In the context of an institution-wide initiative of the University of Canberra (UC), Australia, to mandate the Indigenization of the curriculum in all its courses, this descriptive case study reports on a pilot project to redesign the syllabus of an Information Technology (IT) unit that is a mandatory capstone for all students undertaking IT degrees. The capstone previously included no Indigenous-related content or pedagogical approaches. Indigenizing of the unit was achieved by embedding and interconnecting Tyson Yunkaporta’s (2009) 8 Ways of Indigenous Learning with the unit's content, teaching methods, and assessments, along with the Indigenous collaborative learning method Yarning Circles, in a design that could be expressed and unified in the teaching delivery to inform continuous adjustment and improvement of the unit’s curriculum, and also potentially inform the Indigenization of other UC IT units over time. A Design Science Research (DSR) methodology was put into action to evaluate the previous curriculum as expressed in the offering of the unit, design its Indigenized replacement, implement it with student cohorts over two semesters, collect data on the experience, and reflect on the successes and challenges arising therefrom. This methodology can also be applied reflexively in future iterative cycles of continuous adjustment and improvement of the unit’s curriculum by its conveners and colleagues to inform Indigenized designs for other units that currently have no Indigenous-related content. The extensibility of DSR is proffered as a methodological contribution to the project.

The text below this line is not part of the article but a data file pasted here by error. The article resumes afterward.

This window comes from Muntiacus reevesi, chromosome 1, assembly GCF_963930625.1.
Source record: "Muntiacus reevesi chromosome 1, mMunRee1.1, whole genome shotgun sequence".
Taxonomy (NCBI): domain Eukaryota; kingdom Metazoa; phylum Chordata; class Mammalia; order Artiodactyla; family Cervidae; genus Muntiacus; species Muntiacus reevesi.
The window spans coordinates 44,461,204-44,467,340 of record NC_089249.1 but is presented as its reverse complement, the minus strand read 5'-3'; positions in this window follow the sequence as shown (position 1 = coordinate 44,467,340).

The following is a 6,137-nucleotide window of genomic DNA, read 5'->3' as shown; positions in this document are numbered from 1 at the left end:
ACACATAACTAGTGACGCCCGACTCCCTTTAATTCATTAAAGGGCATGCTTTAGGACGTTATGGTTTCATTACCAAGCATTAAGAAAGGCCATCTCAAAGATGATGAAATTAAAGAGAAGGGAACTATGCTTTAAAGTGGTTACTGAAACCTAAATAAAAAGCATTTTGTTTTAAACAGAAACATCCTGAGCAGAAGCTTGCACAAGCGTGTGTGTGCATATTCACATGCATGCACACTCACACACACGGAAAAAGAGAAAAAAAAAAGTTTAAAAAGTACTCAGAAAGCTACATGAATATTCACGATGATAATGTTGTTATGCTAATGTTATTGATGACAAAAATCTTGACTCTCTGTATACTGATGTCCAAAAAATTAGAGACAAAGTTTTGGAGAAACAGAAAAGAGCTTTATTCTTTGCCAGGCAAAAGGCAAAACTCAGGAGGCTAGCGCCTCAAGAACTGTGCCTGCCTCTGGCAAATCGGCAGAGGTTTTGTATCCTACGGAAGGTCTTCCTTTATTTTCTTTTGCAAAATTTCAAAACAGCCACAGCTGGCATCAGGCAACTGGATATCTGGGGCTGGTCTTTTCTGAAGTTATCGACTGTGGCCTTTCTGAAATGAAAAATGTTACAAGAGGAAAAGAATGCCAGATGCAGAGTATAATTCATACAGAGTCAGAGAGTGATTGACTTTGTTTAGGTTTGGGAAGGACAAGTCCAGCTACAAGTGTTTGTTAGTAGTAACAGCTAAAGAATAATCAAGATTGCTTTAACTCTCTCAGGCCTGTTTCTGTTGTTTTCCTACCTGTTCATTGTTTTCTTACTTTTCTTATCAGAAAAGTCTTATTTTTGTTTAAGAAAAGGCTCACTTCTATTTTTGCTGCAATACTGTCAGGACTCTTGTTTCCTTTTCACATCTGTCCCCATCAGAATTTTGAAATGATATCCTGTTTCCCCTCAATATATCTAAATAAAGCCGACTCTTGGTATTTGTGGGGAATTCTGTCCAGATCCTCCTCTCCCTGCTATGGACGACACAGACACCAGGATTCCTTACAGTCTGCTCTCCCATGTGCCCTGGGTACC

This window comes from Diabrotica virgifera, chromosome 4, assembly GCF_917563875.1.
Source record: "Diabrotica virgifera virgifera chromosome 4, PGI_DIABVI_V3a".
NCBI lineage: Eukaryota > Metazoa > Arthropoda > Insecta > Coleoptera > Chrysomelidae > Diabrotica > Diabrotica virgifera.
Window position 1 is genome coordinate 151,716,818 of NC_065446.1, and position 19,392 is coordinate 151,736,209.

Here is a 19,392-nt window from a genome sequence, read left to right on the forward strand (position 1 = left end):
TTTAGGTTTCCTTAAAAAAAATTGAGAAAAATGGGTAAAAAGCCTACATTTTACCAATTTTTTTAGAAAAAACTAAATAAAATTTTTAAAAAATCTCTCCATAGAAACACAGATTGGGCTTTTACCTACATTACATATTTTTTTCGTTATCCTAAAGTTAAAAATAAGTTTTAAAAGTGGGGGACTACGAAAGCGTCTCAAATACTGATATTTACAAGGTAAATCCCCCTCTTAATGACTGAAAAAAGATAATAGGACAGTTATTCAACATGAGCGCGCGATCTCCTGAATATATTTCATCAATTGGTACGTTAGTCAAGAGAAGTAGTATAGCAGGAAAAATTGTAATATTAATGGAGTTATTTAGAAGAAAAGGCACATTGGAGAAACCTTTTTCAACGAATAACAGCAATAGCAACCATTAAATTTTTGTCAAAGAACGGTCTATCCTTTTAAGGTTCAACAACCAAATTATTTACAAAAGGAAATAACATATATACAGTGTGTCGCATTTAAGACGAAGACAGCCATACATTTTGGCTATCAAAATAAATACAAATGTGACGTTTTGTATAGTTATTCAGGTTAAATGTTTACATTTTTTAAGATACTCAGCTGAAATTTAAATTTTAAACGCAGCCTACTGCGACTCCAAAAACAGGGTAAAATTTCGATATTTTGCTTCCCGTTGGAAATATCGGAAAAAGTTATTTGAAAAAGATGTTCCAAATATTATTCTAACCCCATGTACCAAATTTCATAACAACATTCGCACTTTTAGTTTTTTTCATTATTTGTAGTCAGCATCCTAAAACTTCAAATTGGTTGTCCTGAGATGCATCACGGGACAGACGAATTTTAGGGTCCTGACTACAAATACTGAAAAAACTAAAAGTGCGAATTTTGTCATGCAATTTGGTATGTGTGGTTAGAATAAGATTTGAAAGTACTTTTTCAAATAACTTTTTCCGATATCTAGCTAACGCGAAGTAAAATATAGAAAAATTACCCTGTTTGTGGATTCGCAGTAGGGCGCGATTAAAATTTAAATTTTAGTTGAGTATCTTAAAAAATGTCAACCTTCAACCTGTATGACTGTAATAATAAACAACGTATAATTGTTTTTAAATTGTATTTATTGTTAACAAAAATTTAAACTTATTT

Romano, R., John, B., MacKrell, D., Qureshi, S., Applebee, W., & Copeman, P. (in press). Indigenizing the It Curriculum by Design. Communications of the Association for Information Systems, 53, pp-pp. Retrieved from https://aisel.aisnet.org/cais/vol53/iss1/18
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